Daily Reflection
April 4th, 2000
Shirley Scritchfield
Institutional Research & Assessment
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Ezekiel 47:1-9, 12
Psalms 46:2-3, 5-6, 8-9
John 5:1-3, 5-16

“Jesus said to him, ‘Rise, take up your pallet, and walk.’  And at once the man was healed, and took up his pallet and walked.  Now that day was the sabbath.  So the Jews said to the man who was cured, ‘It is the sabbath, it is not lawful for you to carry your pallet.’” 

John 5:8-9

Today’s gospel story is a familiar one.  Jesus heals a man, despairing and suffering for 38 years, at the pool of Bethesda.  But, that healing takes place on the sabbath—and, thus, the Pharisees condemn his action and find “basis” for their persecution of Jesus.

From our vantage point in the 21st century, we often point to the Pharisees’ response and find it lacking.  We criticize their behavior toward Jesus—and speak of them with disdain.  We point to their legalism—their inability to step outside their laws to know and accept God’s will.  Clearly, they failed—their rules were based not on grace and scripture, but on human-constructed tradition.

But, wait!  Look around you.  How different are we from them—really?  Do we have a list of “do’s” and “don’ts” about Christian behavior—a kind of checklist for Christianity?  Where did our lists come from?  Scripture?  Tradition?  Church doctrine?  Are we guilty of interpreting human rules as God’s rules, of trying to supplement God’s grace with our own works or ideas?  Are we rulebound—or spirit led—in our dealings with others?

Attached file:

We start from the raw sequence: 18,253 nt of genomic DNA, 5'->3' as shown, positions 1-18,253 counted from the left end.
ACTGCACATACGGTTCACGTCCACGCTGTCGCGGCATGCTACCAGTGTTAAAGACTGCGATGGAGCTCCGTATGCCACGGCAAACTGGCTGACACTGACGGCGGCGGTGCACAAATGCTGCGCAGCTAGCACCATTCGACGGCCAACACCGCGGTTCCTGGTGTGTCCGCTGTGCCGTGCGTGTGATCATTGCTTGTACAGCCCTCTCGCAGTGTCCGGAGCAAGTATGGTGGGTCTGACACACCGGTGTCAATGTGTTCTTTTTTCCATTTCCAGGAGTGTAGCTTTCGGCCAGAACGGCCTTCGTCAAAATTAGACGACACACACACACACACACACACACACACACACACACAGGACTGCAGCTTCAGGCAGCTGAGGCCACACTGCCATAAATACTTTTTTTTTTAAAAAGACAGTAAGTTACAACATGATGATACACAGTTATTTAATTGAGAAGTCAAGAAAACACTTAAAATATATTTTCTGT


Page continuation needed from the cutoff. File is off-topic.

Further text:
As a woman, a feminist, and a Christian, I have often found myself judged, disdained, and ridiculed based on what I perceived to be human laws, not God’s laws.  I have felt firsthand the cruel heartlessness than flows from rigid legalism and doctrinaire perspective.  At one time, I thought myself only the victim of such a stance.  But, the Spirit has led me to see that I too can engage in such thinking—painting those who disagree with a broad and insensitive brush.  I too supplement God’s grace with my interpretation and understanding. 

I have come to see that we all are likely to engage in such behavior, we are all capable of being Pharisees—such is the human condition.  Our understanding is always limited, always fallible.  It is only when we open—and re-open and re-open and re-open—ourselves to the Spirit’s movement in our lives that we can begin to act within the mystery of God’s grace. 

Maybe we too, like the invalid in today’s story, need to pick up our pallet and walk—walk in the path opened for us by the Spirit, even when that path seems to break the rules.  Think how you and I would be different—how the world would be different.   May it be so.

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